From spotting ‘problem people’ before they are born to advising dads on how to talk to their sons: government agencies are colonising our private lives.

Tuesday 12 September 2006
James Heartfield
Britain’s phantom housing boom
The author of Let’s Build! explains why a booming housing market has not led to the building of new homes – even though we could do with another five million of them.

Wednesday 13 September 2006
Alan Miller
If politics is lost, how can we find it again?
US writer Joe Klein's new book - Politics Lost - is funny on the dumbing down of political life, but not so forthcoming with solutions.

Emily Hill
MyScam: the PR puff behind ‘internet stars’
From the new blogger-on-the-block, LonelyGirl15, to pop stars Sandi Thom and Lily Allen: the rise of online celebs is not as organic as you think.

Brendan O’Neill
Is Iraq a ‘boil that must be lanced’?
Such is the self-regard of the Blair-bashers that they think disastrous wars abroad are all about them and their party careers.

Thursday 14 September 2006
Ed Barrett
Ashley Cole’s self-serving memoir: there’s no defence
Chelsea's new boy should know the score: bitching in a book about your old club will only make you look bad.

Helene Guldberg
Should childhood come with a health warning?
This week, a group of experts raised critical questions about how we mollycoddle children – but they also indulged some childish prejudices.

Mick Hume
The Brown stuff
Time to stop Waiting for Gordo – Brown is likely to be even worse.

Friday 15 September 2006
Mick Hume
So parents are ‘arseholes’? Pack it in, Oliver
Read spiked editor Mick Hume's Notebook in The Times (London).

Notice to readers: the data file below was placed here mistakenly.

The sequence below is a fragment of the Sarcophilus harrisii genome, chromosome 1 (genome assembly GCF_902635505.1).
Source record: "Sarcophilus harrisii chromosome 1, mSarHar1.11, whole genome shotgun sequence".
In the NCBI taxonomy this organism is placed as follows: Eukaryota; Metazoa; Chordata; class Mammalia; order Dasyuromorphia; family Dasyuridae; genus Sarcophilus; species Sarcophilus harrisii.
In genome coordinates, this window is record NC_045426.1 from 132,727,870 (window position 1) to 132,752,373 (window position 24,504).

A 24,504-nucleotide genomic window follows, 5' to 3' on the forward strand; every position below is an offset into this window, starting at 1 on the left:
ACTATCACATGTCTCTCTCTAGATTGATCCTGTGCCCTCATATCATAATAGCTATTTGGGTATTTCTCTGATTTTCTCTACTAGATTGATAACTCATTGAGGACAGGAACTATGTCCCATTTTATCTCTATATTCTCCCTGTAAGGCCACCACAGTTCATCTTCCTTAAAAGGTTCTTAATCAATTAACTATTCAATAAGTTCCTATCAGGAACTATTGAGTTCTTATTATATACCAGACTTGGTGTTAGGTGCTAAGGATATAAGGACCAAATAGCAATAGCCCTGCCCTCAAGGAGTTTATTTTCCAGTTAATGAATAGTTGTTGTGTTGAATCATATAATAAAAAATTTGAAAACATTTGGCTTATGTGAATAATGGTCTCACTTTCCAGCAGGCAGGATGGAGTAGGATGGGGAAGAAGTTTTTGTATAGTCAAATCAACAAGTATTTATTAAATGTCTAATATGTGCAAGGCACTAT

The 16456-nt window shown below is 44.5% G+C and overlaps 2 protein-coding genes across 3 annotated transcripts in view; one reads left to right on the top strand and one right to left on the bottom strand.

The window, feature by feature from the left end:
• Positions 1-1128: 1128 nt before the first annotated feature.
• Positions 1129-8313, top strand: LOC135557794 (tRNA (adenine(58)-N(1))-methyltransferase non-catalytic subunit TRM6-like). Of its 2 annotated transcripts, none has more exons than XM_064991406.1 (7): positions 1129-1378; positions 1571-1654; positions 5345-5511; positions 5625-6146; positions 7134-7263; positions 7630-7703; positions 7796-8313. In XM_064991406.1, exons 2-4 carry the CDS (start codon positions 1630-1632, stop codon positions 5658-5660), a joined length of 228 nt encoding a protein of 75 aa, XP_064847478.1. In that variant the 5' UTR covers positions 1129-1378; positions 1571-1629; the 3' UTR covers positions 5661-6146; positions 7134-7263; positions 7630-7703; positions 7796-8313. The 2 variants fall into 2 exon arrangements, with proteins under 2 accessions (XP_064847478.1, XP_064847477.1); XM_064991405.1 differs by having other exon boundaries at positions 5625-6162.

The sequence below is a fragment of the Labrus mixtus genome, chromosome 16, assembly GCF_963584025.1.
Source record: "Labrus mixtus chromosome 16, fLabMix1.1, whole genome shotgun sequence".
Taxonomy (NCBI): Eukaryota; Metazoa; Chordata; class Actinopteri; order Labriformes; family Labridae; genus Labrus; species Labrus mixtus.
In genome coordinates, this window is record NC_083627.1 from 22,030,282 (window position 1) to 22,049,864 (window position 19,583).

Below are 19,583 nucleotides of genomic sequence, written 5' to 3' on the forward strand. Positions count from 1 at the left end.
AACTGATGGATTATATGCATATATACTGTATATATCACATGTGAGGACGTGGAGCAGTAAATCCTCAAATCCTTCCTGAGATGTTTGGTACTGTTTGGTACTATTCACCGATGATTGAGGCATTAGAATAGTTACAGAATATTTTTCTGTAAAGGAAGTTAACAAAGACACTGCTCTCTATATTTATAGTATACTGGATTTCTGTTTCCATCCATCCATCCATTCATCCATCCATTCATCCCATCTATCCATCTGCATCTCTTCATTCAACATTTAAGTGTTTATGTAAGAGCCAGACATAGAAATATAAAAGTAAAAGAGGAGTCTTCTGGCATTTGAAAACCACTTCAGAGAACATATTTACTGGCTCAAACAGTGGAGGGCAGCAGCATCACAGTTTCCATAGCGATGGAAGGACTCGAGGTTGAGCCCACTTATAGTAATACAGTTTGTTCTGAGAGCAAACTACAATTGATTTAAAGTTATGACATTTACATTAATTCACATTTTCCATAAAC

Tessa Mayes
Al-Jazeera: no laughing matter?
Why a private spoof video made by BBC staff for a colleague leaving for Al-Jazeera caused a media outcry.

Michele Ledda
‘Cool Maths’: The sum of all fears
Schoolchildren will never learn to love abstract subjects like maths if teachers are afraid to challenge them.

Brendan O’Neill
‘Bob Geldof, you are not our messiah’
DeRoy Kwesi Andrew, Ghanaian co-producer of the film Damned by Debt Relief, on how post-Live 8 'charity' is strangling poor countries.

Monday 18 September 2006
Andrew Calcutt
Boorman’s bonfire of the vanities
Magazine editor Neil Boorman’s public burning of all his branded goods was not as radical as he thinks.

Daniel Ben-Ami
Global warming: time for a heated debate
Al Gore's dogmatic documentary An Inconvenient Truth embodies the worst possible response to climate change.

Rob Lyons
Jamie Oliver: what a ‘tosser’
St Jamie's school-dinners crusade returns tonight, providing yet another unhealthy serving of food fears with a side order of parent-bashing bile.

Tuesday 19 September 2006
Nathalie Rothschild
Sweden: only a very Moderate change
The victory of the centre-right coalition over the Social Democrats is a result of the winds of opportunism rather than the winds of change.

John Fitzpatrick
Why nobody should be tried twice for the same offence
The UK government's ditching of the double jeopardy rule diminishes the dignity and autonomy of all of us.

Mick Hume
Is the Pope a Catholic?
If the 'infallible' Supreme Pontiff is no longer allowed to express certain strong beliefs, what chance is there for the rest of us?

Wednesday 20 September 2006
Malcolm Evans
The weighing game
The founder of the Weight Foundation on how dangerous dieting has become a way of life, and having an eating disorder a badge of pride.

Neil Davenport
Not saying sorry is the hardest thing to do
Why does David Cameron spend so much time apologising for old Tory policies, from the poll tax in Scotland to bashing the ANC?